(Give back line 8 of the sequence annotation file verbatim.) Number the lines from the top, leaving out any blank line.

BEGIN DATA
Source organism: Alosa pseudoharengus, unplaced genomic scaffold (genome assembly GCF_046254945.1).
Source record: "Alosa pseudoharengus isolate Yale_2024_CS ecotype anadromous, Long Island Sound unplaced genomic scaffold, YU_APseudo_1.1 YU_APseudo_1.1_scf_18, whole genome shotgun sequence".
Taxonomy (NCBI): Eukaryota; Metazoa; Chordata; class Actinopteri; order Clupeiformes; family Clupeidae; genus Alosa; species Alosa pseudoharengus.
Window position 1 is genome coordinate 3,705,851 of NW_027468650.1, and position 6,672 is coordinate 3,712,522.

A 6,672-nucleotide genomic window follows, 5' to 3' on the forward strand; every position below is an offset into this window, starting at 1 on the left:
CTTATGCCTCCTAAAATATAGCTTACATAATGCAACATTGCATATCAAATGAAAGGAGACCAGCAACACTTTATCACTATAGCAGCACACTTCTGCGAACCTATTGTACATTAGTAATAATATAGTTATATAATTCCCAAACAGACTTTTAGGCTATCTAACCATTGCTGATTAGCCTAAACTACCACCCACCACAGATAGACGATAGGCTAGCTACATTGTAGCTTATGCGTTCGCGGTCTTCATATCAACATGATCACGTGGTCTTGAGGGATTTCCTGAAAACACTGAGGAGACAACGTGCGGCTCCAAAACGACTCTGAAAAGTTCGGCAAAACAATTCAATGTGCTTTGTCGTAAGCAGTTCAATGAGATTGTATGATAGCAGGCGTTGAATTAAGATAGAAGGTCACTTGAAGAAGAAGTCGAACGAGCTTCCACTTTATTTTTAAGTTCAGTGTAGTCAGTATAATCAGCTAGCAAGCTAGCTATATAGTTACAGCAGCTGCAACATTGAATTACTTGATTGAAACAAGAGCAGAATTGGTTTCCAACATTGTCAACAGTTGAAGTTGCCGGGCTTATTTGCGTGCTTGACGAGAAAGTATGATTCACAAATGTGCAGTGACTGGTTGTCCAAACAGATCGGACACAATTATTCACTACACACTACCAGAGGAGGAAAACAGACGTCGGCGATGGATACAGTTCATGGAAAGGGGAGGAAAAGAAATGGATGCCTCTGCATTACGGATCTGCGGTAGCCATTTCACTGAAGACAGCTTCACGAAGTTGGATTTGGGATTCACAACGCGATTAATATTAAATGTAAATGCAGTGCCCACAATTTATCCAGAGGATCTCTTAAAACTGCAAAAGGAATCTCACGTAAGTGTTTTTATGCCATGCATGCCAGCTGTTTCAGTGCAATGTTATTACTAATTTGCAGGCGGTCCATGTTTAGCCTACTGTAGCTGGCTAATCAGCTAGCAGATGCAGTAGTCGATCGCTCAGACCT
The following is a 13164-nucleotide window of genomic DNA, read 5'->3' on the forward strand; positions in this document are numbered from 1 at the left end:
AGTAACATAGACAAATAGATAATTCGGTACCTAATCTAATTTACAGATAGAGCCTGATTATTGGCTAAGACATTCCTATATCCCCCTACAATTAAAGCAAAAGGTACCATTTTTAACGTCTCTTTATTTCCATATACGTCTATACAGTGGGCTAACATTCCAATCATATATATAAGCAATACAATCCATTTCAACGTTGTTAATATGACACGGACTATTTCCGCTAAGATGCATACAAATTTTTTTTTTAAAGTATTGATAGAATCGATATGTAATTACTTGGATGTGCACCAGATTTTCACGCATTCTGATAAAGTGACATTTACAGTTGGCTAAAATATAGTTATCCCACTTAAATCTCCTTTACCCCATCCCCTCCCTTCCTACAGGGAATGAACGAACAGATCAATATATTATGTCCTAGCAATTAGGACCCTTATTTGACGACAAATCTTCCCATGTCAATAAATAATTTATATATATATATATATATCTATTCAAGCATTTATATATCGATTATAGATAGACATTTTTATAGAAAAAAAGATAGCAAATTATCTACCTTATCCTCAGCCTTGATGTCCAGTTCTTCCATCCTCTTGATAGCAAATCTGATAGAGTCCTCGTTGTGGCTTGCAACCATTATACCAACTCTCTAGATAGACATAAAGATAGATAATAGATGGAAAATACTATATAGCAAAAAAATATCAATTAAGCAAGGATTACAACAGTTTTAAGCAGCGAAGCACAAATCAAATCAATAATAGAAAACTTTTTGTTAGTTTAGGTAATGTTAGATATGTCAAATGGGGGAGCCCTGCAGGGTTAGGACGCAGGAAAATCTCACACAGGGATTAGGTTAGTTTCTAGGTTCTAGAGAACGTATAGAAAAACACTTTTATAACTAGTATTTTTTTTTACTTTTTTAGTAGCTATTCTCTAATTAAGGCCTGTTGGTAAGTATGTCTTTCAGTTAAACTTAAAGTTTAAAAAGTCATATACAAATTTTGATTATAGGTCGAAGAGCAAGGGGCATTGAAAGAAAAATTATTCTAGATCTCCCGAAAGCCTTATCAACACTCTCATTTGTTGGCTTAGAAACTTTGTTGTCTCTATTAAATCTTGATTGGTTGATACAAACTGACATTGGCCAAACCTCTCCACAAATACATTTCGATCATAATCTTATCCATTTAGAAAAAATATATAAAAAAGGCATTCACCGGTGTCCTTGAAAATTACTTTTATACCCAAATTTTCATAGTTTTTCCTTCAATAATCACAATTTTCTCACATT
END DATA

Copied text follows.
AGTAACATAGACAAATAGATAATTCGGTACCTAATCTAATTTACAGATAGAGCCTGATTATTGGCTAAGACATTCCTATATCCCCCTACAATTAAAGCAAAAGGTACCATTTTTAACGTCTCTTTATTTCCATATACGTCTATACAGTGGGCTAACATTCCAATCATATATATAAGCAATACAATCCATTTCAACGTTGTTAATATGACACGGACTATTTCCGCTAAGATGCATACAAATTTTTTTTTTAAAGTATTGATAGAATCGATATGTAATTACTTGGATGTGCACCAGATTTTCACGCATTCTGATAAAGTGACATTTACAGTTGGCTAAAATATAGTTATCCCACTTAAATCTCCTTTACCCCATCCCCTCCCTTCCTACAGGGAATGAACGAACAGATCAATATATTATGTCCTAGCAATTAGGACCCTTATTTGACGACAAATCTTCCCATGTCAATAAATAATTTATATATATATATATATATCTATTCAAGCATTTATATATCGATTATAGATAGACATTTTTATAGAAAAAAAGATAGCAAATTATCTACCTTATCCTCAGCCTTGATGTCCAGTTCTTCCATCCTCTTGATAGCAAATCTGATAGAGTCCTCGTTGTGGCTTGCAACCATTATACCAACTCTCTAGATAGACATAAAGATAGATAATAGATGGAAAATACTATATAGCAAAAAAATATCAATTAAGCAAGGATTACAACAGTTTTAAGCAGCGAAGCACAAATCAAATCAATAATAGAAAACTTTTTGTTAGTTTAGGTAATGTTAGATATGTCAAATGGGGGAGCCCTGCAGGGTTAGGACGCAGGAAAATCTCACACAGGGATTAGGTTAGTTTCTAGGTTCTAGAGAACGTATAGAAAAACACTTTTATAACTAGTATTTTTTTTTACTTTTTTAGTAGCTATTCTCTAATTAAGGCCTGTTGGTAAGTATGTCTTTCAGTTAAACTTAAAGTTTAAAAAGTCATATACAAATTTTGATTATAGGTCGAAGAGCAAGGGGCATTGAAAGAAAAATTATTCTAGATCTCCCGAAAGCCTTATCAACACTCTCATTTGTTGGCTTAGAAACTTTGTTGTCTCTATTAAATCTTGATTGGTTGATACAAACTGACATTGGCCAAACCTCTCCACAAATACATTTCGATCATAATCTTATCCATTTAGAAAAAATATATAAAAAAGGCATTCACCGGTGTCCTTGAAAATTACTTTTATACCCAAATTTTCATAGTTTTTCCTTCAATAATCACAATTTTCTCACATT